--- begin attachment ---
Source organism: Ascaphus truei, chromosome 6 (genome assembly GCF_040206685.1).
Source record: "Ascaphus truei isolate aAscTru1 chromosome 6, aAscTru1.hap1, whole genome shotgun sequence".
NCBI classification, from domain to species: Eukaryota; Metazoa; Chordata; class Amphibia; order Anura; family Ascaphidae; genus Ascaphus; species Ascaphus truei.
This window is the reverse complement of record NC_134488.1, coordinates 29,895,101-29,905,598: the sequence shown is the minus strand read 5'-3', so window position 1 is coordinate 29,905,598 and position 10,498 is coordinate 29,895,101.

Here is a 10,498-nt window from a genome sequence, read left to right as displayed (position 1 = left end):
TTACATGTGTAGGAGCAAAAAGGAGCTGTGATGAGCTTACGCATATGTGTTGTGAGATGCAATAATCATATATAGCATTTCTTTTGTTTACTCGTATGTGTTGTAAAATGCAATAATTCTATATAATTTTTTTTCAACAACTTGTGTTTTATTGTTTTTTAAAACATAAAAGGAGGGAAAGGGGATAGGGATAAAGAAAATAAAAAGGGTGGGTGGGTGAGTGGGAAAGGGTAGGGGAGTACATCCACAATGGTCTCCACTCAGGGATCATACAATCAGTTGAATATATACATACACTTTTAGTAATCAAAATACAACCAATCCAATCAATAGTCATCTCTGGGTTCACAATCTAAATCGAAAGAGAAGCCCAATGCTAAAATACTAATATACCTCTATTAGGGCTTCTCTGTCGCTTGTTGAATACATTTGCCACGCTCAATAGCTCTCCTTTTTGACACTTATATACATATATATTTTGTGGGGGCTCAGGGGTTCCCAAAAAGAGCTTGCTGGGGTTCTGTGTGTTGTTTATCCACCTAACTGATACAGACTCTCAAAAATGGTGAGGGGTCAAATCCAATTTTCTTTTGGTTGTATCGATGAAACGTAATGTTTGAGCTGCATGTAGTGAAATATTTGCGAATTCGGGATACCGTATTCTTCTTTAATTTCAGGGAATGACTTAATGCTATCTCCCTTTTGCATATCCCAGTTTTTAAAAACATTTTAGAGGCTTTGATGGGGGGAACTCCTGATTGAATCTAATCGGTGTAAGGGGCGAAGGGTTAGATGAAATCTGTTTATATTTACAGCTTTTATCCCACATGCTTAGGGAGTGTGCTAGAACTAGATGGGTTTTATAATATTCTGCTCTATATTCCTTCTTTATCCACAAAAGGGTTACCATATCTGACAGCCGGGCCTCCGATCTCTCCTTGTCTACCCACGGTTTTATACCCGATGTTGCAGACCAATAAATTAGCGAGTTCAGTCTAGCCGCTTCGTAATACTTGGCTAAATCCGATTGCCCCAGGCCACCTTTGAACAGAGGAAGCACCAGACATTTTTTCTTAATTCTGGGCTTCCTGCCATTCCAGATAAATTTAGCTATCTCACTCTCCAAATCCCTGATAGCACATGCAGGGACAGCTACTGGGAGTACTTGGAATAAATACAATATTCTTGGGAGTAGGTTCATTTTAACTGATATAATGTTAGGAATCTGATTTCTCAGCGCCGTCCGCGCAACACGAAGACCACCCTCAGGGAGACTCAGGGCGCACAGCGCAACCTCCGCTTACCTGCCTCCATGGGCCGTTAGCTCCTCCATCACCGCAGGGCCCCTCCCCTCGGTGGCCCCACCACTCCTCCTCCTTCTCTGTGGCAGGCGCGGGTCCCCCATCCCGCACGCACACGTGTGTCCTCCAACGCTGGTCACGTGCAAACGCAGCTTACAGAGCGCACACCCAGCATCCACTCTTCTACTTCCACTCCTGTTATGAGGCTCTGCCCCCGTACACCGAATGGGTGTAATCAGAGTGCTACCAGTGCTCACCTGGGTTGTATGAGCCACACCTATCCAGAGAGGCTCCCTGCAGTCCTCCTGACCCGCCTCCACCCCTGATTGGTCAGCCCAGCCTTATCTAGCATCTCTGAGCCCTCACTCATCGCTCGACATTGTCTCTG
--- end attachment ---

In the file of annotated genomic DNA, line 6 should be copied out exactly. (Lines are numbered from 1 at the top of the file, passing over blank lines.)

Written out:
TTACATGTGTAGGAGCAAAAAGGAGCTGTGATGAGCTTACGCATATGTGTTGTGAGATGCAATAATCATATATAGCATTTCTTTTGTTTACTCGTATGTGTTGTAAAATGCAATAATTCTATATAATTTTTTTTCAACAACTTGTGTTTTATTGTTTTTTAAAACATAAAAGGAGGGAAAGGGGATAGGGATAAAGAAAATAAAAAGGGTGGGTGGGTGAGTGGGAAAGGGTAGGGGAGTACATCCACAATGGTCTCCACTCAGGGATCATACAATCAGTTGAATATATACATACACTTTTAGTAATCAAAATACAACCAATCCAATCAATAGTCATCTCTGGGTTCACAATCTAAATCGAAAGAGAAGCCCAATGCTAAAATACTAATATACCTCTATTAGGGCTTCTCTGTCGCTTGTTGAATACATTTGCCACGCTCAATAGCTCTCCTTTTTGACACTTATATACATATATATTTTGTGGGGGCTCAGGGGTTCCCAAAAAGAGCTTGCTGGGGTTCTGTGTGTTGTTTATCCACCTAACTGATACAGACTCTCAAAAATGGTGAGGGGTCAAATCCAATTTTCTTTTGGTTGTATCGATGAAACGTAATGTTTGAGCTGCATGTAGTGAAATATTTGCGAATTCGGGATACCGTATTCTTCTTTAATTTCAGGGAATGACTTAATGCTATCTCCCTTTTGCATATCCCAGTTTTTAAAAACATTTTAGAGGCTTTGATGGGGGGAACTCCTGATTGAATCTAATCGGTGTAAGGGGCGAAGGGTTAGATGAAATCTGTTTATATTTACAGCTTTTATCCCACATGCTTAGGGAGTGTGCTAGAACTAGATGGGTTTTATAATATTCTGCTCTATATTCCTTCTTTATCCACAAAAGGGTTACCATATCTGACAGCCGGGCCTCCGATCTCTCCTTGTCTACCCACGGTTTTATACCCGATGTTGCAGACCAATAAATTAGCGAGTTCAGTCTAGCCGCTTCGTAATACTTGGCTAAATCCGATTGCCCCAGGCCACCTTTGAACAGAGGAAGCACCAGACATTTTTTCTTAATTCTGGGCTTCCTGCCATTCCAGATAAATTTAGCTATCTCACTCTCCAAATCCCTGATAGCACATGCAGGGACAGCTACTGGGAGTACTTGGAATAAATACAATATTCTTGGGAGTAGGTTCATTTTAACTGATATAATGTTAGGAATCTGATTTCTCAGCGCCGTCCGCGCAACACGAAGACCACCCTCAGGGAGACTCAGGGCGCACAGCGCAACCTCCGCTTACCTGCCTCCATGGGCCGTTAGCTCCTCCATCACCGCAGGGCCCCTCCCCTCGGTGGCCCCACCACTCCTCCTCCTTCTCTGTGGCAGGCGCGGGTCCCCCATCCCGCACGCACACGTGTGTCCTCCAACGCTGGTCACGTGCAAACGCAGCTTACAGAGCGCACACCCAGCATCCACTCTTCTACTTCCACTCCTGTTATGAGGCTCTGCCCCCGTACACCGAATGGGTGTAATCAGAGTGCTACCAGTGCTCACCTGGGTTGTATGAGCCACACCTATCCAGAGAGGCTCCCTGCAGTCCTCCTGACCCGCCTCCACCCCTGATTGGTCAGCCCAGCCTTATCTAGCATCTCTGAGCCCTCACTCATCGCTCGACATTGTCTCTG